Little Green Lives

Family lifestyle blog with a hint of green

7 life changing days for Little Green lives.

sam Jennings16 Comments

In the last seven days two wonderful things have happened to the Little Green Lives family. Our life changing week started on Saturday the 15th of July in the Midwifery birthing centre,  birthing our beautiful baby daughter Wren.  We feel incredibly blessed to be a family of six, with two sons and two daughters. Just a week later our dream of becoming home owners finally came true, we collected the keys and walked through the front door together, the start of a new rural lifestyle and finally a place to put down roots.

Fulfilling our dreams often doesn't come easy, (this has certainly been the case for us) but sometimes the harder you have to work to achieve a goal the more satisfying it is once accomplished. I believe it's healthy to have dreams, they keep us motivated, help us to overcome challenges in pursuit of them, help us to focus our energies and, honestly, when did a little day dreaming ever hurt anyone? 

I love this quote

‘Dreams are unrealistic, impractical, demanding and absolutely essential to living a rich and fulfilled life - Ralph Marston.

For me i've had the same dream for our little family for a long time. If I enjoy a quiet moment and close my eyes I can be right there in amongst it,  I can visualise the scene, feel the emotion it creates inside me.

Let me take you there.

My dream for our little family

The windows are wide open, a cool morning breeze entering the house.

Old magnificent trees, flower beds full of colour and texture, fields of wildflowers, daises and fox gloves visible from every window. The rooms are drenched in sunshine. The kitchen is infused with the smell of freshly baked bread and warm banana muffins.

Photo inspiration by Anna Louise of Experimental Vintage

Photo inspiration by Anna Louise of Experimental Vintage

Open wooden kitchen shelves are home to my thrifted and vintage treasures. Lines of mason jars, full of bulk ingredients, seeds and grains, lentils and beans, occupy the counter-tops. My wicker basket sits on the old kitchen table, full of the mornings freshly picked harvest from the vegetable garden, juicy cherry tomatoes, fresh basil and mint for a morning brew of tea.

No noise but children's laughter and the compelling tones of a chorus of morning bird song.

The walls are white,  rooms inhabited by wooden vintage furniture, neutral and earthy tones, a home alive with houseplants and succulents. Our hand collected treasures from our travels around the world decorate the walls, memories a plenty hanging from tiny hooks.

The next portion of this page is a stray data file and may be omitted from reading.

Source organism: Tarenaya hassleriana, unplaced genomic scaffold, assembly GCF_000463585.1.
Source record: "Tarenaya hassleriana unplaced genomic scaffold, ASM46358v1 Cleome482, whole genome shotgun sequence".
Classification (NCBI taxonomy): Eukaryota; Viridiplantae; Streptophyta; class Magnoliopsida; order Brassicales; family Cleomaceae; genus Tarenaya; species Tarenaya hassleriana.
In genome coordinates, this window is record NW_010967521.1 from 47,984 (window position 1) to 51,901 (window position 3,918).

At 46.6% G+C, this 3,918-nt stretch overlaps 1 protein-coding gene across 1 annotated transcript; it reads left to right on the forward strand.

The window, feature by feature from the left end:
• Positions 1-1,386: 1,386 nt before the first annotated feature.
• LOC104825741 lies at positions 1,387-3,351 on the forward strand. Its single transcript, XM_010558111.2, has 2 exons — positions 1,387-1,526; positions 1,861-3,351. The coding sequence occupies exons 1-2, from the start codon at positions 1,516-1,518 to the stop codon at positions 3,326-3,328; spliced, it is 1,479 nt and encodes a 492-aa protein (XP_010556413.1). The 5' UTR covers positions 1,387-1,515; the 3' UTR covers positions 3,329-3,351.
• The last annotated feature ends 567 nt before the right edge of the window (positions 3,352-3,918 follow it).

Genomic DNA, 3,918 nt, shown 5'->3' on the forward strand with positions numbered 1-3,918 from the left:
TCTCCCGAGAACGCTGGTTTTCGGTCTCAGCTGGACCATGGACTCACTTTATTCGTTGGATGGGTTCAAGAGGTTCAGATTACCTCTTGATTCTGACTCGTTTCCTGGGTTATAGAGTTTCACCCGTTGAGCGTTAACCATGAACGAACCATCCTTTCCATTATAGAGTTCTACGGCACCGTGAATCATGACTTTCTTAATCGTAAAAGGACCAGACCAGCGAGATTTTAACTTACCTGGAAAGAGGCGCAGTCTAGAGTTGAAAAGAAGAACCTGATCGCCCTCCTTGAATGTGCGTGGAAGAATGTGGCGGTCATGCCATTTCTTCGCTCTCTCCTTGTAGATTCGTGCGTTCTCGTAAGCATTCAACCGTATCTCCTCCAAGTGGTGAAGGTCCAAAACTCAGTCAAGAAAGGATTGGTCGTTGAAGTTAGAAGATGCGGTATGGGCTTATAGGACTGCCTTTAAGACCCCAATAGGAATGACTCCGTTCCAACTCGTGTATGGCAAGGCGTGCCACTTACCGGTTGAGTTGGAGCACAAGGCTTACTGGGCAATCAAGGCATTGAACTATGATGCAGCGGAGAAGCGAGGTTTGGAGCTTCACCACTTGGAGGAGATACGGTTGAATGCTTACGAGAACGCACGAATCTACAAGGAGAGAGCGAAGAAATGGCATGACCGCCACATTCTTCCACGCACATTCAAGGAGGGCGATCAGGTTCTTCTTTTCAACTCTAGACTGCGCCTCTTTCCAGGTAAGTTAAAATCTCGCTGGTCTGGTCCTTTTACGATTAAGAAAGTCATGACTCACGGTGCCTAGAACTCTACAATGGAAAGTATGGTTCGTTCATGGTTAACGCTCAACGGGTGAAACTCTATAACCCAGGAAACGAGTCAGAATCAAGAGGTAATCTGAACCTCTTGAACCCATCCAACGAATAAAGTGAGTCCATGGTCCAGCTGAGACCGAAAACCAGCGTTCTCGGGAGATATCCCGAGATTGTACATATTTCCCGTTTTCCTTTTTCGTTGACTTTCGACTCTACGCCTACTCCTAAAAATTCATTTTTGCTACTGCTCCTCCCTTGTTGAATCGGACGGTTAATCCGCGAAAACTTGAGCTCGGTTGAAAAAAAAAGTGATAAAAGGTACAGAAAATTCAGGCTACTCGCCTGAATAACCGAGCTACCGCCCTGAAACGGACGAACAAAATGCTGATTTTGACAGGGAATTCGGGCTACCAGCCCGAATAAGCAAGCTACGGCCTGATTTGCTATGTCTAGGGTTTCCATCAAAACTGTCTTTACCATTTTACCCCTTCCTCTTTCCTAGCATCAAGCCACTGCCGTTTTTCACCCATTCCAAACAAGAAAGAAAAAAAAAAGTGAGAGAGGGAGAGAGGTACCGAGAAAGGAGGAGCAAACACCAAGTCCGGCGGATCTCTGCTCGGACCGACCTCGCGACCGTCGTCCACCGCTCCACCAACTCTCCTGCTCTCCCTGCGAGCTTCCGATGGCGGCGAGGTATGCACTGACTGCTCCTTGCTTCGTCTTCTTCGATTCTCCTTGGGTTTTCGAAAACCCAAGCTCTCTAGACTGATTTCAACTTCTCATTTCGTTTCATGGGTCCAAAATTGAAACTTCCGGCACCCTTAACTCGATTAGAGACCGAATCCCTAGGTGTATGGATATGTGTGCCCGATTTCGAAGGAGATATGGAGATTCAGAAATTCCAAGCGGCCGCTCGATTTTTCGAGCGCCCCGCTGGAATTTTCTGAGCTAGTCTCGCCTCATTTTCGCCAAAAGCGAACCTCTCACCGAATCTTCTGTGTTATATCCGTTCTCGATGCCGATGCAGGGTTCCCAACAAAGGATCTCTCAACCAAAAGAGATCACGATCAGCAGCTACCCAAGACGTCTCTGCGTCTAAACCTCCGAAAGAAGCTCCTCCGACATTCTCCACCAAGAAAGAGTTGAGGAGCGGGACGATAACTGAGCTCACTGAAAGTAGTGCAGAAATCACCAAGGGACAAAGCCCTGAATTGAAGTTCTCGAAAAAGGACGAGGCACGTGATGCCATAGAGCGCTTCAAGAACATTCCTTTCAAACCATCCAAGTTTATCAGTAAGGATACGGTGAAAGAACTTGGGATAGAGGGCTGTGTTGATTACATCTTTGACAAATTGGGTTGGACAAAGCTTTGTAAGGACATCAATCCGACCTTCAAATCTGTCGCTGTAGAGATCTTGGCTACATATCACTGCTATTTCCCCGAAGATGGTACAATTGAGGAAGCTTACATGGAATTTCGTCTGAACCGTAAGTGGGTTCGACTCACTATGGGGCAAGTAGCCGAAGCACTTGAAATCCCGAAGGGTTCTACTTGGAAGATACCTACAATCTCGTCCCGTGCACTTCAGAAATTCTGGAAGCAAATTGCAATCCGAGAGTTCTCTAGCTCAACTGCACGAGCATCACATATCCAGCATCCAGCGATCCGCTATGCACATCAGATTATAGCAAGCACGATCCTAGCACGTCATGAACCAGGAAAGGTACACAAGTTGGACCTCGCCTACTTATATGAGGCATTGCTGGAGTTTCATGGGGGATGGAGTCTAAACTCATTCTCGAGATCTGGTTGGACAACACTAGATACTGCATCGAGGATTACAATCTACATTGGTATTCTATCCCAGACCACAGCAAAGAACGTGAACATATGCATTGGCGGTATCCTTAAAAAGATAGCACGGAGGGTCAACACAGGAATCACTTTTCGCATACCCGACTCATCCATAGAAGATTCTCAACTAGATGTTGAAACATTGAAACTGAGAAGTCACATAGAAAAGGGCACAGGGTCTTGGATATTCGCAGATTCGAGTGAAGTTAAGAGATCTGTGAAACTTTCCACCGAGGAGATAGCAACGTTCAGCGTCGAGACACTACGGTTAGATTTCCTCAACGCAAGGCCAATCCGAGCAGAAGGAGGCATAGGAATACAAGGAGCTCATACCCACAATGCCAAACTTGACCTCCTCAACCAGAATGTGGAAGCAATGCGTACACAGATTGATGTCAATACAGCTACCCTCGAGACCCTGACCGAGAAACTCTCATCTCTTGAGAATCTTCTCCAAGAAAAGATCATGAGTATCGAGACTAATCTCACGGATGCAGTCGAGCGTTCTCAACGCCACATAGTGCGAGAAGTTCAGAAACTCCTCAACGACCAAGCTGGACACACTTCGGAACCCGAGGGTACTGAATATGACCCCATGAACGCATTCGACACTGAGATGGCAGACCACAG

Photo inspiration by Anna Louise of Experimental Vinatge

Photo inspiration by Anna Louise of Experimental Vinatge

The kids are playing outside, barefoot in the dirt, under a canopy of trees. There are chickens to feed, vegetables and herbs to water, a day of mothering, gardening and baking lies ahead. 

My sweet new baby drunk on breast milk sleeps peacefully in my sling, a soft cheek resting on my chest. My love sipping his first coffee of the day , observing this peaceful scene from a comfortable chair, with a gaze of pure love and happiness.

This scene is perfection for me.

On Saturday we received the keys to our very first home and spent most of the day enjoying it, watering our new garden, watching bunnies run through the trees, and sitting on the back porch being mesmerized by our new view. We still cant quite believe its actually ours.

 

Its going to be a project (huge amounts of hard work, vision and patience are required) to create our cozy nest, put down roots, make memories and explore every inch of our new 10 acre back garden. 

So looking forward to showing you our new home and sharing with you our journey over the next year. The furnishing of the different rooms, sharing pictures of the works in progress, creating a vegetable and herb garden, making paths through an unexplored six acre forest, making our new house our home and journeying towards being sustainable.

Its time to take this Mummy out of the city and begin a simple rural life,  surrounded by nature, living close to the land, soaking up happiness with our little brood under the sun, with dirt under our finger nails, beside the campsfire under a star filled sky. Wish us luck.

I would Love to hear about your dreams, please feel free to share them. Sharing dreams can often feel like you are taking one step closer to achieving them.

Please follow along with our journey on Instagram

Thanks for popping in. 

Sam

Exciting news for Little Green Lives - Baby number 4

LIFEsam Jennings5 Comments

Yes the picture is correct, we are expecting Baby number 4 in July!!!! Even just saying those words now makes me want to do a little happy dance around the kitchen.

I have been so excited to share this post and these pictures with you for weeks. Me and my good friend Stephanie from Magnolia Coasts Photography actually set up this pic back in January, in freezing cold Toronto, if you're thinking the kiddies do look a bit chilly.

www.littlegreenlives/index.php/life

“Doubt kills more dreams than failure ever will.” Overcoming self-doubt: I did it, and you can too

LIFEsam Jennings14 Comments
Little Green Lives Self-doubt
Little Green Lives Self-doubt